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Australians honour Bali bomb victims

Australians turned out in force for yesterday's national day of mourning, honouring the victims of the Bali bomb blasts.

Memorial services were held across the country, while thousands gathered in Sydney's Domain for a ceremony of remembrance and celebration.

People of all faiths and nationalities came together to both mourn and celebrate the lives of those killed in the October 12 attacks.



With flags flying at half mast across the country, in the National Capital Prime Minister John Howard and Opposition leader Simon Crean attended separate community services.

Mr Howard was at the morning service at St Paul's Anglican Church, while Mr Crean went to the nearby Roman Catholic, St Christopher's Church. At both services the prayers were for peace and for the families of those killed.

At St Christopher's Cathedral, Crean said faith enables people to rise above their grief and hurt.

"The importance of today is not just to mourn as a nation, to grieve for those that have been lost, to grieve for their relatives and friends, but to resolve that this can't happen again," he said.

Meanwhile at the city's Anglican Cathedral, Anglican theologian Fr John Moses told the congregation that world religious leaders are to blame for violence inspired by zealotry because they have failed to agree on global ethical standards, allowing fanatics to be tolerated by their own faiths.

Fr Moses, professor of history at the University of New England, quoted theologian Hans Kung, who said "there will be no peace among nations until there is peace among religions".

ABC 'PM'/The Age


At a memorial mass at St Patrick's Cathedral, attended by Premier Steve Bracks, Opposition Leader Robert Doyle and Governor John Landy, the gathering was reminded that the bombing must not be allowed to erode Australians' way of life. Nor should it be used as an excuse to take revenge against Muslims.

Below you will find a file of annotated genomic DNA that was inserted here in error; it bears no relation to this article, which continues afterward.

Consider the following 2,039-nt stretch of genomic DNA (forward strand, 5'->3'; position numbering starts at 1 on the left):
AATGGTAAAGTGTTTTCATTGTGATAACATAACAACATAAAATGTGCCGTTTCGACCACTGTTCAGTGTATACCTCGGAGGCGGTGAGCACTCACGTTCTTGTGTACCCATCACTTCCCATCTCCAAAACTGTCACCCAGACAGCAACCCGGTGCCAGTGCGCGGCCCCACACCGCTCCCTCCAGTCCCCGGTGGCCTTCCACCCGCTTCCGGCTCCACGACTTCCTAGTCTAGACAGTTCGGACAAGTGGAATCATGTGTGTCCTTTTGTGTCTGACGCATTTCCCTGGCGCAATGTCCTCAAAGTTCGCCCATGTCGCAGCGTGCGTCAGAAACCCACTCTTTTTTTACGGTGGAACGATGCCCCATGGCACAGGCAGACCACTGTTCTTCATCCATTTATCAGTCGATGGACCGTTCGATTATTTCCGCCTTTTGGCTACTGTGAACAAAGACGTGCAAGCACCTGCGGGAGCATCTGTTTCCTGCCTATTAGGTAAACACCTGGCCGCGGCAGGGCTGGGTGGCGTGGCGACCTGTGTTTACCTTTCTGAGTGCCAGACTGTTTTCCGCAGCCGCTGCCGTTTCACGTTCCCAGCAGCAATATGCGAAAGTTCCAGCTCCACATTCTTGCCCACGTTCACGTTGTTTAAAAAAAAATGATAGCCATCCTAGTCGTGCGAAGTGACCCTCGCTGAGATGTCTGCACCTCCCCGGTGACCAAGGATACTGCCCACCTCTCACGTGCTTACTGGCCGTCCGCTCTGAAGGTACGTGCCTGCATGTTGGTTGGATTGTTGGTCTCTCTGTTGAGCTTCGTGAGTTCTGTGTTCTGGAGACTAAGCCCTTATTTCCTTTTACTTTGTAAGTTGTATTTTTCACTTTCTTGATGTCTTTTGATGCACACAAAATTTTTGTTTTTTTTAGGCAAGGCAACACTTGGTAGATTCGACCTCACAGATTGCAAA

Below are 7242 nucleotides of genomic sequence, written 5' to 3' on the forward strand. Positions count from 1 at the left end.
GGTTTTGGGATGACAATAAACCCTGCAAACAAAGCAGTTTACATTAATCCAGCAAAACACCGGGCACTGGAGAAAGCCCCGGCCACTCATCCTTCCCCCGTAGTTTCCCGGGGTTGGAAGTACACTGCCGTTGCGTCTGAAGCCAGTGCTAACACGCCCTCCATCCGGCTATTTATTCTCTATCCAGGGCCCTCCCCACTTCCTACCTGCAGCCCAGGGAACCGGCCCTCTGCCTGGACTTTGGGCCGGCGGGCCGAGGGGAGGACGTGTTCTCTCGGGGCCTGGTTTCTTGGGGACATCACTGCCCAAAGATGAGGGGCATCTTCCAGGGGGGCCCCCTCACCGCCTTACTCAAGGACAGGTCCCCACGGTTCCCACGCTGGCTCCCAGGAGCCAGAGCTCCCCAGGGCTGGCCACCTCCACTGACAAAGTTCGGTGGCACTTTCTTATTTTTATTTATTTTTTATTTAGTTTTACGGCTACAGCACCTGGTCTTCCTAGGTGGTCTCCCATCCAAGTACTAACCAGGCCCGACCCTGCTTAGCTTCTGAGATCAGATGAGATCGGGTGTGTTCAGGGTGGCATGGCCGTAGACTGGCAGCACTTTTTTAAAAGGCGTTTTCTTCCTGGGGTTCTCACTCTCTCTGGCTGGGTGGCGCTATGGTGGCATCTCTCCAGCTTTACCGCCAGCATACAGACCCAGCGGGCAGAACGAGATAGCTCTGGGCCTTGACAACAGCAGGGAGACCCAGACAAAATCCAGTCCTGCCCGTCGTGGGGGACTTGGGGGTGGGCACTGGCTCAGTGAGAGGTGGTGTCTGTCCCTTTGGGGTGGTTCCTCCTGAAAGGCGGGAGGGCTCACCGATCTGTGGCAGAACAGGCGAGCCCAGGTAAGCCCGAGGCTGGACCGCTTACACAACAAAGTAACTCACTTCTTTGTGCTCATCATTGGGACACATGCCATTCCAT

The ecumenical mass, which brought together about 800 people, was an elaborately ceremonial affair, lifted by the reverential singing of the cathedral choir.

Fr Dupuche, of the Beaumaris-Black Rock parish, said the violent deaths in Kuta represented an opportunity for church and state to work together, with prayer, diplomacy and policing all having a role in the recovery phase. "And there must be no attacks on mosques or Muslims," he said, even though, for now, "the terrible events are yet to be turned to good".

Sheik Fehmi, Imam of the Preston Mosque, where a service of condolence was held, said members of his community shared the shock and mourning for the lives lost. "Today was peaceful and friendly. People said they understood that we are all Australians and that we wish to live in peace here," he said.

The Dean of St Patrick's, Very Reverend Gerard Dowling, urged those attending the cathedral service to "take away from here the spirit of life, not the spirit of hate".

Among those listening was North Melbourne Football Club defender Mick Martyn, injured in the blast, a bandage still covering a wound on his face. His team-mate Jason McCartney remains in a critical condition in hospital.

Outside, Mr Bracks condemned the bombings and urged people not to allow the attack to undermine Australia's values. "We are a multicultural nation, with the freedom to observe or not observe religions." He stressed that cultural tolerance was something most Australians supported.

The Age